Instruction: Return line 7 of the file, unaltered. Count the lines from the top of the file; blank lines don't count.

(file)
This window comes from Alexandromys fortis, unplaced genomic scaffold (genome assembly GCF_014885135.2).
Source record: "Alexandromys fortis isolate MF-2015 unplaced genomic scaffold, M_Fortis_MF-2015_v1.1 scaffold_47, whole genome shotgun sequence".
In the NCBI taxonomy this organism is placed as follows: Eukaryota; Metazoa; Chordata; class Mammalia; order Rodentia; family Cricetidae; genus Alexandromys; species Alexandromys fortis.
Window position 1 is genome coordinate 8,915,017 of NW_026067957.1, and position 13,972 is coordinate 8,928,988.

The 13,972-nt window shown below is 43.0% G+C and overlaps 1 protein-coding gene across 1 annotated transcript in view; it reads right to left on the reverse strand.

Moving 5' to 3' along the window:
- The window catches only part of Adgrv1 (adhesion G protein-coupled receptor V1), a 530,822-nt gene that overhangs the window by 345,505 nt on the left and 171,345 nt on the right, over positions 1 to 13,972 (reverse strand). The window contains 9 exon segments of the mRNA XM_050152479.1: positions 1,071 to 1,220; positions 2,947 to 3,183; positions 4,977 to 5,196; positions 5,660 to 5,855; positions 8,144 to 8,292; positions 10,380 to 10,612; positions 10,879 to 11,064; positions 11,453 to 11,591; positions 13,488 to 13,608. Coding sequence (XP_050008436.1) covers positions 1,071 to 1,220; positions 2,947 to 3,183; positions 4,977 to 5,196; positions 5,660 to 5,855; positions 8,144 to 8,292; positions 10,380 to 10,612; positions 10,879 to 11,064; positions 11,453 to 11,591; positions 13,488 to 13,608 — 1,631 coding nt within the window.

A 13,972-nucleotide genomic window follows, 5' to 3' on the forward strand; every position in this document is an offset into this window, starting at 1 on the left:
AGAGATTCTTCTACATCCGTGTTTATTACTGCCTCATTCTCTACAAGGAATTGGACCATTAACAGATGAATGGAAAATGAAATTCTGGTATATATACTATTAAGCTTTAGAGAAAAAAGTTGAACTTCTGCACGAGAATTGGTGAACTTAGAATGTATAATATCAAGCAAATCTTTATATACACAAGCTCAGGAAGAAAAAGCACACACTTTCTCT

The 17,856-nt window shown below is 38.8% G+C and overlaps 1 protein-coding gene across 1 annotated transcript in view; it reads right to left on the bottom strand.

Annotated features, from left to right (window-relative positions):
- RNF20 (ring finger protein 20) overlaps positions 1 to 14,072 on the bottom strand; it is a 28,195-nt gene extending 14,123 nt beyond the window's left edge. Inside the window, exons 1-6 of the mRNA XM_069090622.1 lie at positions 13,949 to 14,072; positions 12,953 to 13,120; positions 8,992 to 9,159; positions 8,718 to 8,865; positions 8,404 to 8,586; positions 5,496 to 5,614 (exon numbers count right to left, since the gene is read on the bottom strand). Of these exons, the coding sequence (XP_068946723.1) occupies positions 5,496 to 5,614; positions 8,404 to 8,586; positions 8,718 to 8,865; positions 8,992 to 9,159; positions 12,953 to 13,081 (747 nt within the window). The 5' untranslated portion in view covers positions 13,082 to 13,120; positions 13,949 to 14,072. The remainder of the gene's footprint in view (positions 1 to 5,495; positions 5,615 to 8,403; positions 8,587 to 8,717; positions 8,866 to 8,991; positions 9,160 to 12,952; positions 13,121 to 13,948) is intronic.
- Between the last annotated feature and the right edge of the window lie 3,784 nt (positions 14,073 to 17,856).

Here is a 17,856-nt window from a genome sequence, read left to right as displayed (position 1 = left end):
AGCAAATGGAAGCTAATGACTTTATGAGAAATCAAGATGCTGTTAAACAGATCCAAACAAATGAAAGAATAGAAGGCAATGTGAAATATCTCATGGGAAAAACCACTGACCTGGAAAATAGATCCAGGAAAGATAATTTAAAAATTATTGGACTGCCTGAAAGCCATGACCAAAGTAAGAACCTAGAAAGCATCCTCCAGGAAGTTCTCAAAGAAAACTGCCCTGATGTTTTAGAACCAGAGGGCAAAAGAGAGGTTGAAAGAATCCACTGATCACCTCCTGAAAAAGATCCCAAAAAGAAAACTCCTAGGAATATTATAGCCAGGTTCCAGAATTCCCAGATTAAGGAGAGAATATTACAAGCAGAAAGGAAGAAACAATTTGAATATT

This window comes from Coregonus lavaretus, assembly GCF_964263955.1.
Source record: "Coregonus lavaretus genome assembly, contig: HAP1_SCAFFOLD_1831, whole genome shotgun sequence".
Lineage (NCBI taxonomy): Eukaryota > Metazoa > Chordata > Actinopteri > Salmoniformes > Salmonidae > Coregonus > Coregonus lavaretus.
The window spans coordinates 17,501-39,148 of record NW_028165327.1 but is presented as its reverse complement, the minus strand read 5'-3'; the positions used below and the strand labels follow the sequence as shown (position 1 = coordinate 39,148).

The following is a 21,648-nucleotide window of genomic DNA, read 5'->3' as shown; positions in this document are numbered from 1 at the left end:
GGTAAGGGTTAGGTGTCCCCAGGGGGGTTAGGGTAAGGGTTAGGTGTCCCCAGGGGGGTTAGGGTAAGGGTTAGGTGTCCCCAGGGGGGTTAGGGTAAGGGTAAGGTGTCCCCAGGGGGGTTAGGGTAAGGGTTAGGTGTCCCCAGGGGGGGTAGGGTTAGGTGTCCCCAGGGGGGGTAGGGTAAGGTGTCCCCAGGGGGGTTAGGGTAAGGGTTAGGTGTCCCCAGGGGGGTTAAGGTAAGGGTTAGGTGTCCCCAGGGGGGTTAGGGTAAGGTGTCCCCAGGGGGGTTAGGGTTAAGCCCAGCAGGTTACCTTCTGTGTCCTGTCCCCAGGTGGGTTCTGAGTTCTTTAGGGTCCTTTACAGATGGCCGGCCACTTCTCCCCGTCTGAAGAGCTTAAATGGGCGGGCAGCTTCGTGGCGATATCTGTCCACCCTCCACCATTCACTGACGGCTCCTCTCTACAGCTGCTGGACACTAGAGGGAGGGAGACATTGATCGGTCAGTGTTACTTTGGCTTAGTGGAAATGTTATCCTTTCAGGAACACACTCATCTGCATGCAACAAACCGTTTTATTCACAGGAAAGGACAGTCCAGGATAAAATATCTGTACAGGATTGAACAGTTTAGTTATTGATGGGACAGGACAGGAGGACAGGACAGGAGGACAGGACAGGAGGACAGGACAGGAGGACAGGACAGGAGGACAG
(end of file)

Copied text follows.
- The window catches only part of Adgrv1 (adhesion G protein-coupled receptor V1), a 530,822-nt gene that overhangs the window by 345,505 nt on the left and 171,345 nt on the right, over positions 1 to 13,972 (reverse strand). The window contains 9 exon segments of the mRNA XM_050152479.1: positions 1,071 to 1,220; positions 2,947 to 3,183; positions 4,977 to 5,196; positions 5,660 to 5,855; positions 8,144 to 8,292; positions 10,380 to 10,612; positions 10,879 to 11,064; positions 11,453 to 11,591; positions 13,488 to 13,608. Coding sequence (XP_050008436.1) covers positions 1,071 to 1,220; positions 2,947 to 3,183; positions 4,977 to 5,196; positions 5,660 to 5,855; positions 8,144 to 8,292; positions 10,380 to 10,612; positions 10,879 to 11,064; positions 11,453 to 11,591; positions 13,488 to 13,608 — 1,631 coding nt within the window.